This week I heard from a friend who had to attend her local hospital to receive treatment as a result of self harm and her treatment was unfortunately not very helpful. This led me to thinking about the times I either attended A & E or was taken there by the police for treatment, usually as a result of self harming or being deemed mentally unwell and requiring treatment.
It is nearly ten years since my first ever hospital admission, but for many months before I had hidden the self harm that was taking place. I tried hard to wear long sleeves to hide the cuts and dressings which I needed to stem bleeding etc. I was determined not to require anyone to know that I felt so desperate and confused that I could only survive by self harming. This was in the form of cuts, burns, starvation, restricting my fluid intake or overdoses, by the time I was admitted to hospital my self harm was a daily occurrence such was the turmoil I found myself in.
I hid my self harm from medical professionals, my family and my friends no one but me; I thought, knew I was living this life. I can recall going out for days with the children carrying implements in my bag ready to harm, and hibernating in bathrooms and cutting during these days out. I would feel myself getting so distressed during the day that I couldn’t survive any longer and so self harm took place. Yet once it was done and I felt a wave of release that I had punished myself which I felt I deserved I could then calmly walk back out and carry on with life.
I was confused to such an extent that I believed I needed to punish myself because that way I would be safe from others hurting me, and I was terrified that past abusers would come and hunt me down and hurt me. I even had a notion that because one of my abusers was my mother that I was bad as I had her blood inside me, thus if I bled enough I would rid myself of her badness.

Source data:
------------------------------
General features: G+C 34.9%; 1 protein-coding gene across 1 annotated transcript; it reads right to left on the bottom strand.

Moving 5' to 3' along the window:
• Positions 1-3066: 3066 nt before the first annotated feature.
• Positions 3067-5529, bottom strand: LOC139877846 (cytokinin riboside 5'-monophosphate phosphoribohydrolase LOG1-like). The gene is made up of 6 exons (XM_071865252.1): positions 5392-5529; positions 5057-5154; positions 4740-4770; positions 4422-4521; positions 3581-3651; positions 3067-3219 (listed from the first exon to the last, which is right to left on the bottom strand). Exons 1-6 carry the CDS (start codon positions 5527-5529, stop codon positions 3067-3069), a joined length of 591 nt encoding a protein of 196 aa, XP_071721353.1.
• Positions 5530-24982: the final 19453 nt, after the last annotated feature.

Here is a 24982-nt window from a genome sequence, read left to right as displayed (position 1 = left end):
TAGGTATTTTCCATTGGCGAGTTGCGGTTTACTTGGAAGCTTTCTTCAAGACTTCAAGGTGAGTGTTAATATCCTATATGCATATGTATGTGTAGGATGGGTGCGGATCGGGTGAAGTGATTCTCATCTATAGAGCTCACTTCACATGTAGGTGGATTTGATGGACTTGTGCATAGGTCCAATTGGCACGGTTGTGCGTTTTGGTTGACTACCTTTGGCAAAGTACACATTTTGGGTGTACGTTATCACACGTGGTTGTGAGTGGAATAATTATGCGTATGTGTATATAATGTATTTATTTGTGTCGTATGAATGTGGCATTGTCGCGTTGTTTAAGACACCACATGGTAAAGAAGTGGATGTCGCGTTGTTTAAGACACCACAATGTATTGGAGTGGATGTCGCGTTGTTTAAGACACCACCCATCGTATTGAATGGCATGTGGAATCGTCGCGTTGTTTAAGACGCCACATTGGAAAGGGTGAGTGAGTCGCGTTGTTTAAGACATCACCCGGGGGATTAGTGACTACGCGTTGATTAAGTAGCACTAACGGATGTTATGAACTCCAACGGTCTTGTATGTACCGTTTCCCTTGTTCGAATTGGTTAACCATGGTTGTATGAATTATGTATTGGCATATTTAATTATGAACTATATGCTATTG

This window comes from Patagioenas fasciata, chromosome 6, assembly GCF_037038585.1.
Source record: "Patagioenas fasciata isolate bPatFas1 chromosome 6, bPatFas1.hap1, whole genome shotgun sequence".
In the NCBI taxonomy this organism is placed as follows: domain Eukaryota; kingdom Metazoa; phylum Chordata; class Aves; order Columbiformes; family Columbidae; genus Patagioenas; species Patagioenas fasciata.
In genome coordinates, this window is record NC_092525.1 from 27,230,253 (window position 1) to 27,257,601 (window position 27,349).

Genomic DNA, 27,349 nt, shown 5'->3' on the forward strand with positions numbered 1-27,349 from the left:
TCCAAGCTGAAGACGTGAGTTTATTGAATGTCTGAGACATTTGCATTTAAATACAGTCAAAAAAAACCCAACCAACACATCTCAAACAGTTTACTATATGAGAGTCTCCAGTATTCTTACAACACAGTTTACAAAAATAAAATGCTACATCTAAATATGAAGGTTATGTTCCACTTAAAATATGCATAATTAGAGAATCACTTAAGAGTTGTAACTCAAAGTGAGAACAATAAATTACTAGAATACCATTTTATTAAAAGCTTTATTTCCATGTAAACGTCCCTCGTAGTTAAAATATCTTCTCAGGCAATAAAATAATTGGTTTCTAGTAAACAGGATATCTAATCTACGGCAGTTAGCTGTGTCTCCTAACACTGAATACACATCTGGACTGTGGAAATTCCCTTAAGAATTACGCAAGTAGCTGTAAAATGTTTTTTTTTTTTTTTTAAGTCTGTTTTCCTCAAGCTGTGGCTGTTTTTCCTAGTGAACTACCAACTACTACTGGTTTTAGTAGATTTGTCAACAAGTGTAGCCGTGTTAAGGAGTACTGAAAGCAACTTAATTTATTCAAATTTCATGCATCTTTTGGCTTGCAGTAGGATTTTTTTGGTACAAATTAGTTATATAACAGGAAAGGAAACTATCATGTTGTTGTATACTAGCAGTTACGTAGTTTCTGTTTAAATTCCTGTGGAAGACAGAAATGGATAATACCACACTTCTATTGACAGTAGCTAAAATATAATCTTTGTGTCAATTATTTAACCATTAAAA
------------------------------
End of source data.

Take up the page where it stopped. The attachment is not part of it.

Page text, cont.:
Now all this time no one knew how much I was struggling, the GP knew I wasn’t too great but all they kept saying was ‘take time out and relax more’, and ‘all women go through these phases’.
They never asked if I felt suicidal or what scale my mood was, they did eventually arrange for me to see a doctor and thereafter just told me I was on a waiting list to see a psychiatrist. Yet in the meantime I was continually told to ‘hang in there’, occasionally they’d tell me things would improve.
Of course things just kept getting worse and when I attended the GP one day and I saw a different doctor who asked to test my blood pressure; because I looked like I was going to faint, he saw the wounds that by now littered my arms. Recent cuts had been deeper and the blood loss alongside starving myself wasn’t helping me feel any better. It was then that he made the call and I was suddenly being sent to the local psychiatric unit for assessment. At this time I realised my eldest child had sensed something was wrong and had suspected I was self injuring, but we had both said nothing until I was en-route to the unit.
A & E staff from the start were slightly arrogant and mainly uncaring, if I had to attend as a result of cutting I lost count of the times I felt to blame by their attitude towards me. It was as if they weren’t best pleased to be treating me after all in their eyes I had self inflicted this injury upon myself, they never looked beyond the injury to the person. On only one occasion can I recall a doctor being helpful, he was actually concerned for me wanting to know why I hurt and was I getting help for my mental health. He treated me like a human being and not an attention seeking time waster which is what many other medical professionals seemed to treat me as.